previous next
[401] leadership of that army in the little more than a year since Lee took command of the army of Northern Virginia.

On the 27th Lee issued, from Chambersburg, a general order to his troops which is worthy of more than a passing notice. One of its paragraphs reads: ‘It must be remembered that we make war only upon armed men, and that we cannot take vengeance for the wrongs our people have suffered, without lowering ourselves in the eyes of all whose abhorrence has been excited by the atrocities of our enemies, and offending against Him to whom vengeance belongeth, without whose favor and support our efforts must all prove vain.’

The lack of knowledge as to the whereabouts and intentions of Meade, because of the absence of his cavalry, delayed Lee at Chambersburg; but on the night of the 28th, Harrison, a daring Virginia scout in the service of Longstreet, reached him with the information, the first he had received, that the army of the Potomac had crossed that river on the 25th and was then threatening his line of communication at Hagerstown, as above stated. This news led Lee to at once recall Ewell's divisions from the Susquehanna, near Harrisburg and Columbia, and order a concentration of his army at Cashtown, in the Piedmont country of Pennsylvania, just east of the South mountain, on the road from Chambersburg to Gettysburg, where the topographic conditions were all favorable for a defensive battle, and where he could draw supplies from the fertile Cumberland valley in his rear. Moreover, a movement in that direction was one threatening, not only Washington and Baltimore, but also Philadelphia, as was fully realized by the Federal government when it at once ordered the throwing up of defenses in front of the ‘city of brotherly love.’ Lee well knew that such a strategic movement would draw the army of the Potomac from menacing his rear that it might interpose itself between the army of Northern Virginia and the important cities and lines of communication that its movements threatened.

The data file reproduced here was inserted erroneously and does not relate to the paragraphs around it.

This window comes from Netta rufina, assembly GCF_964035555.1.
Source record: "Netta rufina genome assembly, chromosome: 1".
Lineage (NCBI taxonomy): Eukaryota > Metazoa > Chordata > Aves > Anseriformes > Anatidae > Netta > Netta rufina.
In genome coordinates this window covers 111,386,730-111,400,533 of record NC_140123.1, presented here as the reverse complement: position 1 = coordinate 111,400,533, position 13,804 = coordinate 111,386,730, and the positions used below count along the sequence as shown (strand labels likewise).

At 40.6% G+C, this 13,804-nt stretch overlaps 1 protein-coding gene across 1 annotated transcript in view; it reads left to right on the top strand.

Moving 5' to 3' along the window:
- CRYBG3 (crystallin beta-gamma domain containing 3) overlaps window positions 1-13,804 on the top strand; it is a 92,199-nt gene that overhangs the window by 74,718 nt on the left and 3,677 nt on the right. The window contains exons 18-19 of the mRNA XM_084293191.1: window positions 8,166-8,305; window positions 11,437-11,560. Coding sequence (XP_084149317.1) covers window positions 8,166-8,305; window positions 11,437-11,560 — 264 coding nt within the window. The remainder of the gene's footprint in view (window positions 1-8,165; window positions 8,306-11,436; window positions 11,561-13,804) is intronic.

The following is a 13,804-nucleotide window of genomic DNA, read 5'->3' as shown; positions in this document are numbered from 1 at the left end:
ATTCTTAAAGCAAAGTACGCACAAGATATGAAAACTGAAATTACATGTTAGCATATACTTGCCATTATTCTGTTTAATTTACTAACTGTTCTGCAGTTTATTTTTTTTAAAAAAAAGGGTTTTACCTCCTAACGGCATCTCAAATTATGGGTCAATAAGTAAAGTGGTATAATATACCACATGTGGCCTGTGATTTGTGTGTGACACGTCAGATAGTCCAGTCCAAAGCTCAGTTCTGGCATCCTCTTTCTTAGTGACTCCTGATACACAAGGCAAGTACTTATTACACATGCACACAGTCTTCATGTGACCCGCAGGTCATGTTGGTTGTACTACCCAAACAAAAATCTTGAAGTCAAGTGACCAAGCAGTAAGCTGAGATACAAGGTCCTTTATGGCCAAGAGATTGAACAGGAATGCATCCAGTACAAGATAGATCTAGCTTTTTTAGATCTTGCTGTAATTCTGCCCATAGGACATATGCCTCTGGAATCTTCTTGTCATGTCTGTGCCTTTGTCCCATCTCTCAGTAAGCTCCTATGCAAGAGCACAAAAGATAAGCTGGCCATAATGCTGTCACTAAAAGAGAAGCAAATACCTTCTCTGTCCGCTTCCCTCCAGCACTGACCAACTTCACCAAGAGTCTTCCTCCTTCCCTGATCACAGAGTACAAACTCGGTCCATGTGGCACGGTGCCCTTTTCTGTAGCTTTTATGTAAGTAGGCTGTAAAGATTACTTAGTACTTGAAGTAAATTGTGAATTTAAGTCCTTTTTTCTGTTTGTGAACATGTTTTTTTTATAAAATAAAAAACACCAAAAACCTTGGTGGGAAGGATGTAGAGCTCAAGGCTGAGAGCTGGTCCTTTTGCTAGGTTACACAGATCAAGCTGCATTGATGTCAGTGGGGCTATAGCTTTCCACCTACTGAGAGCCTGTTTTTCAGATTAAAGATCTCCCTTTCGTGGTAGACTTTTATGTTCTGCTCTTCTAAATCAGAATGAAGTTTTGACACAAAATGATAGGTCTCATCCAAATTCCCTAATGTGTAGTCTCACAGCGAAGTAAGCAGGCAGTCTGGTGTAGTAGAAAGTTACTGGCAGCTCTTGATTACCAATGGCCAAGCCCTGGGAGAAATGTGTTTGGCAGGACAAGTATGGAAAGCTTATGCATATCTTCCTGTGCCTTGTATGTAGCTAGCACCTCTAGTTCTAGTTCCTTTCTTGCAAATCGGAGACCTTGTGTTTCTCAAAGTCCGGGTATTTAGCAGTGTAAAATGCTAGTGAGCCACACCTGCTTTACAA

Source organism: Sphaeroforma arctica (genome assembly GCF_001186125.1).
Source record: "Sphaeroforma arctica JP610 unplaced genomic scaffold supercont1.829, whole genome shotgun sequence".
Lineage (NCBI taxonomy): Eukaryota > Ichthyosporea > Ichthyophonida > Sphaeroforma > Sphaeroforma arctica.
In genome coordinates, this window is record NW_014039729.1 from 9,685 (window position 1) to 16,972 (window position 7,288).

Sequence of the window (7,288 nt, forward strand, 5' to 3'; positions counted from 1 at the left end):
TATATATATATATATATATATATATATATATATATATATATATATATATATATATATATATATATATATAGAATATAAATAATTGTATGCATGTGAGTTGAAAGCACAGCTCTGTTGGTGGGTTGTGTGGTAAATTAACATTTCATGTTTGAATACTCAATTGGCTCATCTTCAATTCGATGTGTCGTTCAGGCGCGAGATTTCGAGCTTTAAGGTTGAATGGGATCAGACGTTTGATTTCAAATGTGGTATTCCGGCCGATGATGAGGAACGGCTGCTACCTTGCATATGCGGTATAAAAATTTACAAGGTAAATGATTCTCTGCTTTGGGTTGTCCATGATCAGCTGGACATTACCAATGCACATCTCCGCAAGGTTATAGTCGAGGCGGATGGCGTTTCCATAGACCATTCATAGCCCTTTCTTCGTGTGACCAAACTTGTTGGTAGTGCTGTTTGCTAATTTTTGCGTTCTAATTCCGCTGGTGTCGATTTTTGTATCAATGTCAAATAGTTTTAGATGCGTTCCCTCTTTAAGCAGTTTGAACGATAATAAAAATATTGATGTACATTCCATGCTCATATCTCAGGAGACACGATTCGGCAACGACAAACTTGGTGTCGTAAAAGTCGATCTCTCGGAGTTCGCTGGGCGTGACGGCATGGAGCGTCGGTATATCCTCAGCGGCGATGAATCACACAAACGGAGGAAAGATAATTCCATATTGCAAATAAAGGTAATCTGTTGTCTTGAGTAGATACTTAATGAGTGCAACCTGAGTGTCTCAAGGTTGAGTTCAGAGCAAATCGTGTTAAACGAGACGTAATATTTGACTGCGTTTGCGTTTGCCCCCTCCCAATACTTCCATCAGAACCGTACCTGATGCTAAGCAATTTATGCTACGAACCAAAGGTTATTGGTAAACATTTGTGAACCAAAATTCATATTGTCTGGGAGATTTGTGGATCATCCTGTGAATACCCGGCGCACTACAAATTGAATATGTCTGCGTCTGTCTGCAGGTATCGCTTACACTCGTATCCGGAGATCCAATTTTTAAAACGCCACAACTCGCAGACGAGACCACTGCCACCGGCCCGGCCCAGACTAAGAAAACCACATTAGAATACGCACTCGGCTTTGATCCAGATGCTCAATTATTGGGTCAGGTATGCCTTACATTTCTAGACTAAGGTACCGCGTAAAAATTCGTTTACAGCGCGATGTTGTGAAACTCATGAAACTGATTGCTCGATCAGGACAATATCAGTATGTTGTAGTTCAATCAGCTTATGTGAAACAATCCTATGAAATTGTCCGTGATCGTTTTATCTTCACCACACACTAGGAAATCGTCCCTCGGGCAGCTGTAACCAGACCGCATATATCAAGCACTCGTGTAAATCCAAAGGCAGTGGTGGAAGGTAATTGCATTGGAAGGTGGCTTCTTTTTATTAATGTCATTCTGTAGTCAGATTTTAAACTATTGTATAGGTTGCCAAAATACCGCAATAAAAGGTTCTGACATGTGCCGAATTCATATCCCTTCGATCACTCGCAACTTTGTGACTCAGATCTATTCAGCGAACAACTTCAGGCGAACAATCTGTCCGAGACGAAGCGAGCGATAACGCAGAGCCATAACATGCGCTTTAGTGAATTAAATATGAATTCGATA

The Third corps, A. P. Hill's, marched, on the morning of the 29th, from Chambersburg toward Cashtown, Lee remaining in the former with the First corps, watching the development of his plans. Late in the same day Ewell received, at Carlisle, Lee's order of concentration,

Creative Commons License
This work is licensed under a Creative Commons Attribution-ShareAlike 3.0 United States License.

An XML version of this text is available for download, with the additional restriction that you offer Perseus any modifications you make. Perseus provides credit for all accepted changes, storing new additions in a versioning system.

hide People (automatically extracted)
Sort people alphabetically, as they appear on the page, by frequency
Click on a person to search for him/her in this document.
R. E. Lee (7)
Richard S. Ewell (2)
George Meade (1)
James Longstreet (1)
A. P. Hill (1)
Thomas Harrison (1)
hide Dates (automatically extracted)
Sort dates alphabetically, as they appear on the page, by frequency
Click on a date to search for it in this document.
29th (1)
28th (1)
27th (1)
hide Display Preferences
Greek Display:
Arabic Display:
View by Default:
Browse Bar: